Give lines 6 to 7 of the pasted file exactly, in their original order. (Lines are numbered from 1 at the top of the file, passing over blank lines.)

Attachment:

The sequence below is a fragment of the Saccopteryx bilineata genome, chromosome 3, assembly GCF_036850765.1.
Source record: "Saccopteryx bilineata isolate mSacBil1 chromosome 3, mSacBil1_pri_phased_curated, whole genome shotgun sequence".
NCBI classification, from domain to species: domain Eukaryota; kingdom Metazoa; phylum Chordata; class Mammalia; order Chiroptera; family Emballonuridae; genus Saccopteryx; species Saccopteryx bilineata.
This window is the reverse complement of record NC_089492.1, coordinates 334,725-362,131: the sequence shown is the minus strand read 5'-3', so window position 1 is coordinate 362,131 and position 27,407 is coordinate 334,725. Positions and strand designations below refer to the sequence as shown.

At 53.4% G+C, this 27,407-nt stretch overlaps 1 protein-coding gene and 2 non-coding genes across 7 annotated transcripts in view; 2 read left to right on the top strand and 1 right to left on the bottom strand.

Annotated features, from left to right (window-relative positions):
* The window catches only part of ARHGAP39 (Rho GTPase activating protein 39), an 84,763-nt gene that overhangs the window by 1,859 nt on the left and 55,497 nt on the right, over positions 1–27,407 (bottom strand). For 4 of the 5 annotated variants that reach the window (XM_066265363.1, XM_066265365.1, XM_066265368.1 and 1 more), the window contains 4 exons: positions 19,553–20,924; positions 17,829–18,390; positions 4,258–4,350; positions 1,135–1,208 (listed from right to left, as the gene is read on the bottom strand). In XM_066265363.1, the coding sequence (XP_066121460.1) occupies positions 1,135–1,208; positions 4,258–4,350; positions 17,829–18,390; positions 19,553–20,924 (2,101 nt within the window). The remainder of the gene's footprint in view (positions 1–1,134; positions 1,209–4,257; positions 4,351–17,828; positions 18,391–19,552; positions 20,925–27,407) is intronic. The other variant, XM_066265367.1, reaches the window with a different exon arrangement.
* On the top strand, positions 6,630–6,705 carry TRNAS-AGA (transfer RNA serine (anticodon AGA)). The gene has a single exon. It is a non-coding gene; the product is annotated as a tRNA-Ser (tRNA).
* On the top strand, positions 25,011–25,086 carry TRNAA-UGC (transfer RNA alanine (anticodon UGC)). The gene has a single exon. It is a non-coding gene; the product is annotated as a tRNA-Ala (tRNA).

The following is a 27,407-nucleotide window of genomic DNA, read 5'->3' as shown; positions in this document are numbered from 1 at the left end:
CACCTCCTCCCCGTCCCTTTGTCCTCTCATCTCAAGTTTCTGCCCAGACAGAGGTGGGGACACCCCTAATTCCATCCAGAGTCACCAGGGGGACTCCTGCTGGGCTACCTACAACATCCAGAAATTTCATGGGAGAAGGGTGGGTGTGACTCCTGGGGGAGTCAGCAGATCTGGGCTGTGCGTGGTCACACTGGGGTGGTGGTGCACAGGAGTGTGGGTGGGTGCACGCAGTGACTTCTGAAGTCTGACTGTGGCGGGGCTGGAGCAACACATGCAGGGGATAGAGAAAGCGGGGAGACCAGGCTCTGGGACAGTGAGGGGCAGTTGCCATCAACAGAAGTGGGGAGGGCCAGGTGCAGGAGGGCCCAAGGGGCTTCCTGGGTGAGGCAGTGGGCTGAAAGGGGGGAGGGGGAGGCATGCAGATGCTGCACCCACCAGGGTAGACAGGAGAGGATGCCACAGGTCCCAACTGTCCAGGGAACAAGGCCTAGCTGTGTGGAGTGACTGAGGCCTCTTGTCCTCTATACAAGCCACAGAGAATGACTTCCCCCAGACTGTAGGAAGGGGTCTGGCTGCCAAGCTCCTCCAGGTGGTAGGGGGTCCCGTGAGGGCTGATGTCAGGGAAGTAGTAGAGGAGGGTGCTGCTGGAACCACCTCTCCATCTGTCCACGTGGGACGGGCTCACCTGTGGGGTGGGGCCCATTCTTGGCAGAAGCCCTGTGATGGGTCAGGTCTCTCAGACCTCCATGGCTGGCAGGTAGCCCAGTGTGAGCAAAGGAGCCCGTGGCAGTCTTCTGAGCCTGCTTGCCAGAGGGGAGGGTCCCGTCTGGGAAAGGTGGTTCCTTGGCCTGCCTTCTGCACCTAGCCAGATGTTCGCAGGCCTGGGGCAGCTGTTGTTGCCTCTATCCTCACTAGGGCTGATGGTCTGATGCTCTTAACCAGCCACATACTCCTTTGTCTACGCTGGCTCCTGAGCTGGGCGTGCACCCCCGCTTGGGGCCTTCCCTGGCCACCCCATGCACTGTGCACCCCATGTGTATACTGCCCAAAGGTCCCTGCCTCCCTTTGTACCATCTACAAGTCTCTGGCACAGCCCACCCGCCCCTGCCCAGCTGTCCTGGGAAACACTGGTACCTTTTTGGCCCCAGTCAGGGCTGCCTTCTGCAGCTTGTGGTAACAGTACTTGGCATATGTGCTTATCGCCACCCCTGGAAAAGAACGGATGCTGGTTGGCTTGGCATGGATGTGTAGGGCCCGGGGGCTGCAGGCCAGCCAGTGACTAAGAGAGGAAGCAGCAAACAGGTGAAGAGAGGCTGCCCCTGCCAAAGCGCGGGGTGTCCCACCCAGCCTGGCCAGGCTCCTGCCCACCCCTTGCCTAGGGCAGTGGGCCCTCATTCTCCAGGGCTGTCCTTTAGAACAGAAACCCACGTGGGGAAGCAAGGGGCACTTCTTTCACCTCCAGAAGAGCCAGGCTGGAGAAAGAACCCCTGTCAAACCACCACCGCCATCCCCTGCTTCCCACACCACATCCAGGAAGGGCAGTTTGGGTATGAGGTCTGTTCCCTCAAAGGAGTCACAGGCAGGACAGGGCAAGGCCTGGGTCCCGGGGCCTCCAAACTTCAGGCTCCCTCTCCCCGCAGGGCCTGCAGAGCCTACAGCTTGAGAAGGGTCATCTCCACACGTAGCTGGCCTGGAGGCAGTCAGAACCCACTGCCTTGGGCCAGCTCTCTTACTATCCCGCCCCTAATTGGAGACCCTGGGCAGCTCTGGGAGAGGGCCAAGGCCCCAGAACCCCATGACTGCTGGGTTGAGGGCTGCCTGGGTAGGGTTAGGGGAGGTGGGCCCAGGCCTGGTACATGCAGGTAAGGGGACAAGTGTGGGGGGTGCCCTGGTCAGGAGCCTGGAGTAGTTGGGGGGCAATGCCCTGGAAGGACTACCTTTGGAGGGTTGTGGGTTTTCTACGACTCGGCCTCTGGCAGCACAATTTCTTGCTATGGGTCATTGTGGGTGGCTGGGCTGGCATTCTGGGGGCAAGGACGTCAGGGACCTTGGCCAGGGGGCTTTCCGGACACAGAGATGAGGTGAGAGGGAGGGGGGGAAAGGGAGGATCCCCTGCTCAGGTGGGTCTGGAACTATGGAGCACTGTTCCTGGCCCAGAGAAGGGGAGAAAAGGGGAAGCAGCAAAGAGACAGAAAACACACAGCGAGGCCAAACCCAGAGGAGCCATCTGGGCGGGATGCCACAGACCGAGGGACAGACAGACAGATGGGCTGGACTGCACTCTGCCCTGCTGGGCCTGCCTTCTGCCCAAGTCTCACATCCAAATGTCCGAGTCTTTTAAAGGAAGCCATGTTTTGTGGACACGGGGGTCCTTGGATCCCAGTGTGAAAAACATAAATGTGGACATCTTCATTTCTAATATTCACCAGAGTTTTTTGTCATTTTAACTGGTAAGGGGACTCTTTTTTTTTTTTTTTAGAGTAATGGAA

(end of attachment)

Annotated features, from left to right (window-relative positions):
* The window catches only part of ARHGAP39 (Rho GTPase activating protein 39), an 84,763-nt gene that overhangs the window by 1,859 nt on the left and 55,497 nt on the right, over positions 1–27,407 (bottom strand). For 4 of the 5 annotated variants that reach the window (XM_066265363.1, XM_066265365.1, XM_066265368.1 and 1 more), the window contains 4 exons: positions 19,553–20,924; positions 17,829–18,390; positions 4,258–4,350; positions 1,135–1,208 (listed from right to left, as the gene is read on the bottom strand). In XM_066265363.1, the coding sequence (XP_066121460.1) occupies positions 1,135–1,208; positions 4,258–4,350; positions 17,829–18,390; positions 19,553–20,924 (2,101 nt within the window). The remainder of the gene's footprint in view (positions 1–1,134; positions 1,209–4,257; positions 4,351–17,828; positions 18,391–19,552; positions 20,925–27,407) is intronic. The other variant, XM_066265367.1, reaches the window with a different exon arrangement.